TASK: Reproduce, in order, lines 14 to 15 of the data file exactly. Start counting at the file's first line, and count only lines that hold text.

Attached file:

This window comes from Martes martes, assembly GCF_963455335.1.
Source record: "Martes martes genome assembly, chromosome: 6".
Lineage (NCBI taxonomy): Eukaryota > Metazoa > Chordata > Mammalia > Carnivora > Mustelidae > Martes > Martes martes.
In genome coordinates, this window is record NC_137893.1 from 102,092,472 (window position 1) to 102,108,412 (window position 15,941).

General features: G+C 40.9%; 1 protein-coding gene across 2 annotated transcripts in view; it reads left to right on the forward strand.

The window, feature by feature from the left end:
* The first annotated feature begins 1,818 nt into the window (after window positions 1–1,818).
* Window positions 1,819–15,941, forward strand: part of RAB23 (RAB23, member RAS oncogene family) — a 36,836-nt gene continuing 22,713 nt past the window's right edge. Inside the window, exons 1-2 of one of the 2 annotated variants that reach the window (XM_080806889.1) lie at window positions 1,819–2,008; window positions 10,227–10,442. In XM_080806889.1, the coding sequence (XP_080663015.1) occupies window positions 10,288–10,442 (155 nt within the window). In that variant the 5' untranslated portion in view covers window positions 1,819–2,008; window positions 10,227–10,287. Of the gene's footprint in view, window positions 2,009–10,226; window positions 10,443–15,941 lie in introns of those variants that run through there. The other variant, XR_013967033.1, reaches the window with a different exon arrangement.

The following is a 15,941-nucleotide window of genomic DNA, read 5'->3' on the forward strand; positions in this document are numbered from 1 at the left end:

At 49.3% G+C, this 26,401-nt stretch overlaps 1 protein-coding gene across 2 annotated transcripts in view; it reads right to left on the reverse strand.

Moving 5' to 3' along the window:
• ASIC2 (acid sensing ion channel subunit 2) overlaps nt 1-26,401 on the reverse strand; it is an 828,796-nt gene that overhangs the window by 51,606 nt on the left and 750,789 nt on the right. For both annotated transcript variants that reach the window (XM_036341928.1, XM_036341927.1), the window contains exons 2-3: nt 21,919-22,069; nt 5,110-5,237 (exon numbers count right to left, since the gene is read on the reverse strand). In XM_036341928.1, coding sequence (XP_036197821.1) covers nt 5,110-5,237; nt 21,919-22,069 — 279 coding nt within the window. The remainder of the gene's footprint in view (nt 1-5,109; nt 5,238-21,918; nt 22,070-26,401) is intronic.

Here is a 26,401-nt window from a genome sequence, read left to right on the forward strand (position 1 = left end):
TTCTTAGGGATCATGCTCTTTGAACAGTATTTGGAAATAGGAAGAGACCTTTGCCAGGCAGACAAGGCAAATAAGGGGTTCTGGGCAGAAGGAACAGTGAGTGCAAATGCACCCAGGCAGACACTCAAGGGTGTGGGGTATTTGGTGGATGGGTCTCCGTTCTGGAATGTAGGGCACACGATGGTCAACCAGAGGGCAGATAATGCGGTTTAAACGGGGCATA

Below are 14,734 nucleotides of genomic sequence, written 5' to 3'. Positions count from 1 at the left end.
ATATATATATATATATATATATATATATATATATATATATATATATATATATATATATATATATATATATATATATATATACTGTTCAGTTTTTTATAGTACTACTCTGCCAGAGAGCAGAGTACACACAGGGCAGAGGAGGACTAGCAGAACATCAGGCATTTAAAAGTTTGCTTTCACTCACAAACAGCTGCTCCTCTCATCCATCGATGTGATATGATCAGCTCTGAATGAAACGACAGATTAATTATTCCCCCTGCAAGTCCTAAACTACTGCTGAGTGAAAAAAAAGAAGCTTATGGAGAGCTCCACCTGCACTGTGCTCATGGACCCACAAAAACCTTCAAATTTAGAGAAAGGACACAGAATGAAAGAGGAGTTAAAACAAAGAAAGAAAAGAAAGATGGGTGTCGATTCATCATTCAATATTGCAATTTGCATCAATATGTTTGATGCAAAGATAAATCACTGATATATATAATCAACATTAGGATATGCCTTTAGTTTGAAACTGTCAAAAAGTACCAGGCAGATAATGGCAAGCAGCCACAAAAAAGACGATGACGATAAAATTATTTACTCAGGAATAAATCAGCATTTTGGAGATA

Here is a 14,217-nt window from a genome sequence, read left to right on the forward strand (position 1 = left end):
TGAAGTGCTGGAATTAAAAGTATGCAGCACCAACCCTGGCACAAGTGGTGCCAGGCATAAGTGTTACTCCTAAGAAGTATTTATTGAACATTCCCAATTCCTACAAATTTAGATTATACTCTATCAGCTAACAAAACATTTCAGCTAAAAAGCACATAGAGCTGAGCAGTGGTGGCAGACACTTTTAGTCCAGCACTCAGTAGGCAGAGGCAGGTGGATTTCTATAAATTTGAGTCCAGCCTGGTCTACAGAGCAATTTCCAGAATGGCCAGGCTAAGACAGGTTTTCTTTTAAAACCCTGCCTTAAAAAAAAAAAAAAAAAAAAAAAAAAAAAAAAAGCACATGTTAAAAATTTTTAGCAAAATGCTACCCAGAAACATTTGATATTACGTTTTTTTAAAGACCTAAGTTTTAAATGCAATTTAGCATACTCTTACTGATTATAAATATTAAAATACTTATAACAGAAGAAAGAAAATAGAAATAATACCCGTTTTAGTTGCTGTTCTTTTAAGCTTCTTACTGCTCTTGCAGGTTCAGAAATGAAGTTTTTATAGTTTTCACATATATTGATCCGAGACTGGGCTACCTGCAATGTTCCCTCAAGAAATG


TTCTTAGGGATCATGCTCTTTGAACAGTATTTGGAAATAGGAAGAGACCTTTGCCAGGCAGACAAGGCAAATAAGGGGTTCTGGGCAGAAGGAACAGTGAGTGCAAATGCACCCAGGCAGACACTCAAGGGTGTGGGGTATTTGGTGGATGGGTCTCCGTTCTGGAATGTAGGGCACACGATGGTCAACCAGAGGGCAGATAATGCGGTTTAAACGGGGCATA

Below are 14,734 nucleotides of genomic sequence, written 5' to 3'. Positions count from 1 at the left end.